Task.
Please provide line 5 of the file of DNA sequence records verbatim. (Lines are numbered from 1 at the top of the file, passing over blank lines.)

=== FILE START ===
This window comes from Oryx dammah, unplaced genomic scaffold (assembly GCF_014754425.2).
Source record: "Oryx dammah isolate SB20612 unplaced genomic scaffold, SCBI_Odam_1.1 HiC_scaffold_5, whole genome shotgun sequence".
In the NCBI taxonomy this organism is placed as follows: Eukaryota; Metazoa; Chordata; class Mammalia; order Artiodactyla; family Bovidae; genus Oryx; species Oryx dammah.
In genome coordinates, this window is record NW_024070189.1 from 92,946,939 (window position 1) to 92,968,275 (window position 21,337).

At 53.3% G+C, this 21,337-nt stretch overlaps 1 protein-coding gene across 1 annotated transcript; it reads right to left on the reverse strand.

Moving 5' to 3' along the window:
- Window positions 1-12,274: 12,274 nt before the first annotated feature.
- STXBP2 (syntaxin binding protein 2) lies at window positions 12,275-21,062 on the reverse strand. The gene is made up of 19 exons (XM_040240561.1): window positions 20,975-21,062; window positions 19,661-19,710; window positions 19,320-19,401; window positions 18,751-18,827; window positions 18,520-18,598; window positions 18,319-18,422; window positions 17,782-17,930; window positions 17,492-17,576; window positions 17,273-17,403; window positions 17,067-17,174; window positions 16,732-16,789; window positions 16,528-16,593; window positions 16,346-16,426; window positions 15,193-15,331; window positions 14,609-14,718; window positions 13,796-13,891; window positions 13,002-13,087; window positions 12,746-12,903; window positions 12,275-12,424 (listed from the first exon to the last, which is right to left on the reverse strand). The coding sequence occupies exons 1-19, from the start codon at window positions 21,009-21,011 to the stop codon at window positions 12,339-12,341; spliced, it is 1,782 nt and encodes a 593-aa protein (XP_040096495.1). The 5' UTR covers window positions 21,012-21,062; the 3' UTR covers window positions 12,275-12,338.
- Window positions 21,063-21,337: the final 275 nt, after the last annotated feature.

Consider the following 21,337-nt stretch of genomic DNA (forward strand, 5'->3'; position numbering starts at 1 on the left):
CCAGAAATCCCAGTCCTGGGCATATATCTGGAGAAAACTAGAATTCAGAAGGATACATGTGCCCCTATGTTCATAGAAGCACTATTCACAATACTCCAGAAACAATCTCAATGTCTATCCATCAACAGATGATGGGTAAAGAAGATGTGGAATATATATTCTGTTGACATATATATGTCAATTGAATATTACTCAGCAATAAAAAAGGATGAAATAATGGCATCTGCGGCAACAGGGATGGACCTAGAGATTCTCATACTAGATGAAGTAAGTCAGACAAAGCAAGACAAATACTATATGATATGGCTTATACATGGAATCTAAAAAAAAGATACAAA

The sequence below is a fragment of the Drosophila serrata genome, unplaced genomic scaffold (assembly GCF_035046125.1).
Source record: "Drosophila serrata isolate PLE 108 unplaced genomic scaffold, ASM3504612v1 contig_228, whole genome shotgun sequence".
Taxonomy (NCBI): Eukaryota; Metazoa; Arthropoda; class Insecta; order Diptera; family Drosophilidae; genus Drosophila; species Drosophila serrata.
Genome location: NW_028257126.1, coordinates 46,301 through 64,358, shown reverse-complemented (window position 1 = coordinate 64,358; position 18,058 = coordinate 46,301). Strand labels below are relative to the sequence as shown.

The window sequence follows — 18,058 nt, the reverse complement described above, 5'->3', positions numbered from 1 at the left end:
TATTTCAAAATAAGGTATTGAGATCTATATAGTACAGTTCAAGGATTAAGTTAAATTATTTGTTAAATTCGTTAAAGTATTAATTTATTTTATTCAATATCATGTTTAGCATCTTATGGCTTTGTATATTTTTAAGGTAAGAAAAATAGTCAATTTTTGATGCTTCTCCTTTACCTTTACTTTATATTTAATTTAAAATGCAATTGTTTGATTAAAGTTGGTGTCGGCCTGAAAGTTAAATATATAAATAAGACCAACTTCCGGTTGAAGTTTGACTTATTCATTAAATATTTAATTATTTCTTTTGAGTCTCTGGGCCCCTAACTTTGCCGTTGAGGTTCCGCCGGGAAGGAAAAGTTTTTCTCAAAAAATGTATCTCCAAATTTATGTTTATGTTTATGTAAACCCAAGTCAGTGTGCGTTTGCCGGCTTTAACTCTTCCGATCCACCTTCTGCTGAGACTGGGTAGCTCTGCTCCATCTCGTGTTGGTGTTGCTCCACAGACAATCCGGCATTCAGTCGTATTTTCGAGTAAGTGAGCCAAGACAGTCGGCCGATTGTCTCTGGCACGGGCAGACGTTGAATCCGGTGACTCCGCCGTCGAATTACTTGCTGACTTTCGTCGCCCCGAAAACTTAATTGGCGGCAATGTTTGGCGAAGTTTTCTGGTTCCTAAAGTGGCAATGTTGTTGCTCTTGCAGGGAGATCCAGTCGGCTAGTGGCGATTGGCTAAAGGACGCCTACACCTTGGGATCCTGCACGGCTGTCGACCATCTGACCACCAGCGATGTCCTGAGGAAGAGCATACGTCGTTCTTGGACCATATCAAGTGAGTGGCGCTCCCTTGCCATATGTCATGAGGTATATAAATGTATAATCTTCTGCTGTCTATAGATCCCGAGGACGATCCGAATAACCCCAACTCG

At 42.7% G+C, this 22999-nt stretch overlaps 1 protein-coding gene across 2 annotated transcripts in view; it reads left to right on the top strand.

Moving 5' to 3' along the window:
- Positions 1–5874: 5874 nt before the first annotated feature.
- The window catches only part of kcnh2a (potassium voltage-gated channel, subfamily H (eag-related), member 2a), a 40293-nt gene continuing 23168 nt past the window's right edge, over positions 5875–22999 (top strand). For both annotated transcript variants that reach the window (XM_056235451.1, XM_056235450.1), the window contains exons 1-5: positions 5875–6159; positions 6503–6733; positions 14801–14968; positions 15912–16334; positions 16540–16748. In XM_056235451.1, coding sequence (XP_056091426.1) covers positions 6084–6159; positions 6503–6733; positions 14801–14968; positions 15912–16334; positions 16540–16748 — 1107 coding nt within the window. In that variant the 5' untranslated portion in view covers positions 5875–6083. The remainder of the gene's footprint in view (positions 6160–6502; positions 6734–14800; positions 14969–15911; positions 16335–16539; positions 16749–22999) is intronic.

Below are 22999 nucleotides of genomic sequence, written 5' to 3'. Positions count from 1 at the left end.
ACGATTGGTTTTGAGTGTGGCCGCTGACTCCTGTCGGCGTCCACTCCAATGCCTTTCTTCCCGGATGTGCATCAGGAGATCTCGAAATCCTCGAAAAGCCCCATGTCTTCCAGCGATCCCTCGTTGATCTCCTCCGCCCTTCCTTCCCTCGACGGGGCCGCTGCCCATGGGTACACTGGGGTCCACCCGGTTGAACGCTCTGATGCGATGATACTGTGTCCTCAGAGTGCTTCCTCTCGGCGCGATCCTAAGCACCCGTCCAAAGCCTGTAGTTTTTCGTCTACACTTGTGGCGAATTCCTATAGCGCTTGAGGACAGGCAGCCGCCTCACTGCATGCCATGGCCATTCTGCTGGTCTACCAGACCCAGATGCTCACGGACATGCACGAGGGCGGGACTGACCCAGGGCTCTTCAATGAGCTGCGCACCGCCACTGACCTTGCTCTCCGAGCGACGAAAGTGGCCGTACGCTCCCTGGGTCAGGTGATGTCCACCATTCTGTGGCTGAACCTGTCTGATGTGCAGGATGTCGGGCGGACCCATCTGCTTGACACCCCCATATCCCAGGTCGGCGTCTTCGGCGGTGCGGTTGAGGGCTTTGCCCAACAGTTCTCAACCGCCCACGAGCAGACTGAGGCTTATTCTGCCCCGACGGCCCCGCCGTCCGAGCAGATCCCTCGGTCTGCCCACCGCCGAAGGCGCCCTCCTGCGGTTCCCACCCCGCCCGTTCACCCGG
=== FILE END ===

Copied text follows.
At 53.3% G+C, this 21,337-nt stretch overlaps 1 protein-coding gene across 1 annotated transcript; it reads right to left on the reverse strand.